The Experiment

The 2013-2014 Actors Equity Association "Theatrical Season Report: An Analysis of Employment, Earnings, Membership & Finance" lists 42,405 members of Actors Equity in good standing during the 2013-2014 season. The average weekly totals indicate that 5,629 members were working during any given week. The percentage of members employed in any given week was 13.3%. The average accumulation of weeks worked during a season was 16.7.

 

18 of these 42,405 members earned over $200,000. 9% earned more than $50,000. A third earned between $5,000-$15,000; another third earned less than $5,000. That means that TWO-THIRDS of AEA members are earning below $15,000 a year. $15,730 is the poverty limit for a two-person household. That leaves 2/3 of a major artistic union organization’s members with an income from their professional union that is below the poverty level. 

 

At any given time over half of the union's members are unemployed. Obviously most union members work in a variety of fields, are self-generators, teaching artists, writers and a dozen other things.  But how do we sustain this increasingly-demanding lifestyle? As artists, we take classes to improve craft constantly, but that is only one piece of the puzzle. How do we maintain the physical health we need for a rigorous schedule and for the demands placed on our voice and body? How do we continue to be assertive, articulate and positive in the face of constant rejection, disappointment and vulnerability? How do we become generators and regain the ownership over our lives and careers?

 

 

How do we become the authors of our own story?

The Problem

Check-In strives to address the needs of the whole artist- the artist who is doing eight shows a week and the artist who hasn't landed a job in months. It also is a means for any individual to cultivate a healthy physical, emotional and spiritual lifestyle while enriching her creative life. 

 

Check-In focuses a portion of every session on the body, the mind, and the spirit.   Each class is broken down into the following: Vinyasa yoga, based in Iyengar practices rooted in alignment and breath which fosters a healthy nervous system and overall body; Linklater Voicework which frees the natural voice and cultivates a deeper connection to text and self; and finally, to a creative endeavor - anything from singing to writing, acting to sound and movement pieces - which challenges the individual in risk-taking, resourcefulness, and idea-generating.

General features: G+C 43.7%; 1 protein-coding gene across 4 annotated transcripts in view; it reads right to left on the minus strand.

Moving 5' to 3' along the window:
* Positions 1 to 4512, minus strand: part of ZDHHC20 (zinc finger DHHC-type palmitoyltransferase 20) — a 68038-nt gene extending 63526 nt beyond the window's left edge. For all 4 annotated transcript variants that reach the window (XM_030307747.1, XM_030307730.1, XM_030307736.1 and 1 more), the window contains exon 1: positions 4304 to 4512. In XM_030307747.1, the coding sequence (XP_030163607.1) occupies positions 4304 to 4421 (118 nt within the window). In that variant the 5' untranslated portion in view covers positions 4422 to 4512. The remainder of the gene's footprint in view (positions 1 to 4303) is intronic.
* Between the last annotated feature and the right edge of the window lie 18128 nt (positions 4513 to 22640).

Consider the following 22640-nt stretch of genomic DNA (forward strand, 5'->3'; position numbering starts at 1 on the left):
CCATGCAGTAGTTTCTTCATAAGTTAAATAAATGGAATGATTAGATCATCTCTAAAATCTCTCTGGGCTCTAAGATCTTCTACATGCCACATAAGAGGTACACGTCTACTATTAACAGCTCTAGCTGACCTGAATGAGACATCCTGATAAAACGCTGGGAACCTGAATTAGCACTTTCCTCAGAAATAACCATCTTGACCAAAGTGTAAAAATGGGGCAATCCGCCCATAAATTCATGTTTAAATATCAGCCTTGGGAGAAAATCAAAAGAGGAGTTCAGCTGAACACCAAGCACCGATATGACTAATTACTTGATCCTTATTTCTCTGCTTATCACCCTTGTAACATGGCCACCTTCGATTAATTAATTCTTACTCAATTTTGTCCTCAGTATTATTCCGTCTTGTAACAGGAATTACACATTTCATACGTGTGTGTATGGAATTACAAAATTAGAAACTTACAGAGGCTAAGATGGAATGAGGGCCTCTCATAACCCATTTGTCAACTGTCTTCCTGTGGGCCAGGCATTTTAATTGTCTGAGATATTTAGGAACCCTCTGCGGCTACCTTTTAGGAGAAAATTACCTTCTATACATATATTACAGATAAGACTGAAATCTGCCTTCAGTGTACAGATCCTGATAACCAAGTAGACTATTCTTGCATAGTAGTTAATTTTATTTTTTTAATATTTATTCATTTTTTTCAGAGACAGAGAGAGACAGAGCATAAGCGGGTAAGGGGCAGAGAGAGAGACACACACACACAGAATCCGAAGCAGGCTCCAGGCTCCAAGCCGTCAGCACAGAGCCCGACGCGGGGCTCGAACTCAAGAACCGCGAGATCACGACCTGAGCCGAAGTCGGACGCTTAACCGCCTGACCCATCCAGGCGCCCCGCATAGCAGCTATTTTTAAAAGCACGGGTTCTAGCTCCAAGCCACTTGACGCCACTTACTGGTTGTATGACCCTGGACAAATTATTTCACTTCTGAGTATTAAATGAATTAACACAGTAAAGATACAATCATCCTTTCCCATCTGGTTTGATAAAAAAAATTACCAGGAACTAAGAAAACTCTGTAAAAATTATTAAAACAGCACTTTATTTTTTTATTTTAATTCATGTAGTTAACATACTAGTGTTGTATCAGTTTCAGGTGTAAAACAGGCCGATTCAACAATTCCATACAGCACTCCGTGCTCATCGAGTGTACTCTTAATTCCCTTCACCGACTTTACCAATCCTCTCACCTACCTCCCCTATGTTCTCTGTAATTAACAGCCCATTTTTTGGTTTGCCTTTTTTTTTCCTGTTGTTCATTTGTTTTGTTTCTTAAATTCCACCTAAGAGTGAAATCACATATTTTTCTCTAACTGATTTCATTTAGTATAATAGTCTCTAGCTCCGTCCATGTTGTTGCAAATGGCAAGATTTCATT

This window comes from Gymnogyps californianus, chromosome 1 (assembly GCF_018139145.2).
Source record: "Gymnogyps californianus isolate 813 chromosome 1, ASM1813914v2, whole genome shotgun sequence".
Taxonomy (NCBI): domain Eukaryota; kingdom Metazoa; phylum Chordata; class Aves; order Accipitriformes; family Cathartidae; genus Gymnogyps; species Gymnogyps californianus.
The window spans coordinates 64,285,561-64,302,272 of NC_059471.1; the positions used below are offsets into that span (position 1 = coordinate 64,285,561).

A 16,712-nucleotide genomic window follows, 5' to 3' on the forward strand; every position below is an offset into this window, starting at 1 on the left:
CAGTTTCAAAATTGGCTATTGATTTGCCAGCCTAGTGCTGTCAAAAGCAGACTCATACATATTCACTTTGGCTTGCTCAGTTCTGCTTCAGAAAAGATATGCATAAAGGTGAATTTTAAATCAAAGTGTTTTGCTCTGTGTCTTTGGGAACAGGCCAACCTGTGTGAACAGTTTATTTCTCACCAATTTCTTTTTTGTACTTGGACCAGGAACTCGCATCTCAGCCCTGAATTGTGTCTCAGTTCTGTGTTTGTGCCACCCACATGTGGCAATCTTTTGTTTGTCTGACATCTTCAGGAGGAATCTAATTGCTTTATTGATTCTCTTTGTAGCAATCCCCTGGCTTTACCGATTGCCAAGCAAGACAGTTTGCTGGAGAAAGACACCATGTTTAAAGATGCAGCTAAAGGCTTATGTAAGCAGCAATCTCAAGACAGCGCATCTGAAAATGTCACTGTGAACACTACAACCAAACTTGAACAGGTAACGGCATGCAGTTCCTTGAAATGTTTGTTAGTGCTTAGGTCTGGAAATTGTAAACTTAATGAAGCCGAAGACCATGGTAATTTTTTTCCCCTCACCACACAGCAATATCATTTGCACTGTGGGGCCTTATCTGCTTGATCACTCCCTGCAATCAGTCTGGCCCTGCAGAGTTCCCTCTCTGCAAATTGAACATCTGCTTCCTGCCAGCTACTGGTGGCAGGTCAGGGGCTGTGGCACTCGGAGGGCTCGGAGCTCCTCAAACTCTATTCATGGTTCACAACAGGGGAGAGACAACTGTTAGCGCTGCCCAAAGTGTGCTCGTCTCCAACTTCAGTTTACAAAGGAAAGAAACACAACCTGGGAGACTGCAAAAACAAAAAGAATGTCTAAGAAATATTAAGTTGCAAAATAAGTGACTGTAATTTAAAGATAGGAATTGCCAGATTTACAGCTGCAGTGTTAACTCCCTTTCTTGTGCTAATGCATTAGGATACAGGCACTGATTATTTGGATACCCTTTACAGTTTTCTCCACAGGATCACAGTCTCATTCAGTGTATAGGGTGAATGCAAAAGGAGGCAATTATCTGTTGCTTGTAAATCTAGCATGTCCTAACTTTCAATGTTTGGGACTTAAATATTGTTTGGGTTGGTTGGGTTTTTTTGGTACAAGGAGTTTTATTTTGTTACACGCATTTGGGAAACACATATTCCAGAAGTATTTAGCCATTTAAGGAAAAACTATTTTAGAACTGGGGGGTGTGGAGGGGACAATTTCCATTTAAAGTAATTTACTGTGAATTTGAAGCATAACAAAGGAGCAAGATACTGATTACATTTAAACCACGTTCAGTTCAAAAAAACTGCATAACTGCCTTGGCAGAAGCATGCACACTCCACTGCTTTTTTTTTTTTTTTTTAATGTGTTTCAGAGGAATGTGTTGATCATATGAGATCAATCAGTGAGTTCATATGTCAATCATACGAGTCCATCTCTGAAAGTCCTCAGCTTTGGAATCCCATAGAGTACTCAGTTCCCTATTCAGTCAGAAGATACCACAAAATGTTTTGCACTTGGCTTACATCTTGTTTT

A variety of other long-standing practices will facilitate the work, including: Thai bodywork, a method of healing and release for the body, Yin Yoga, a form of Yoga in which poses are held for significant periods of time to release the muscle from the bone and Restorative Yoga, a completely passive yoga practice meant to "restore" the body to its natural functioning.

 

The full curriculum unfolds over the course of a year, but shorter introductory workshops expose new students to a sampling of the unique collage of physical, emotional, creative, and practical work. 

 

"Check-In" is a term popularly used in theatre classes at the top of each class. Students articulate how they feel at the start of a class - sharing these feelings, thoughts, and truths is a way of helping them leave their baggage at the door and be more present. 

 

The whole world entices us to check out - to alienate from our selves, to be absent, to be disconnected. How do we reharness that sense of connection, of groundedness, of self, to bring our most authentic selves to a world that desperately needs it?

 

We check-in.

The Solution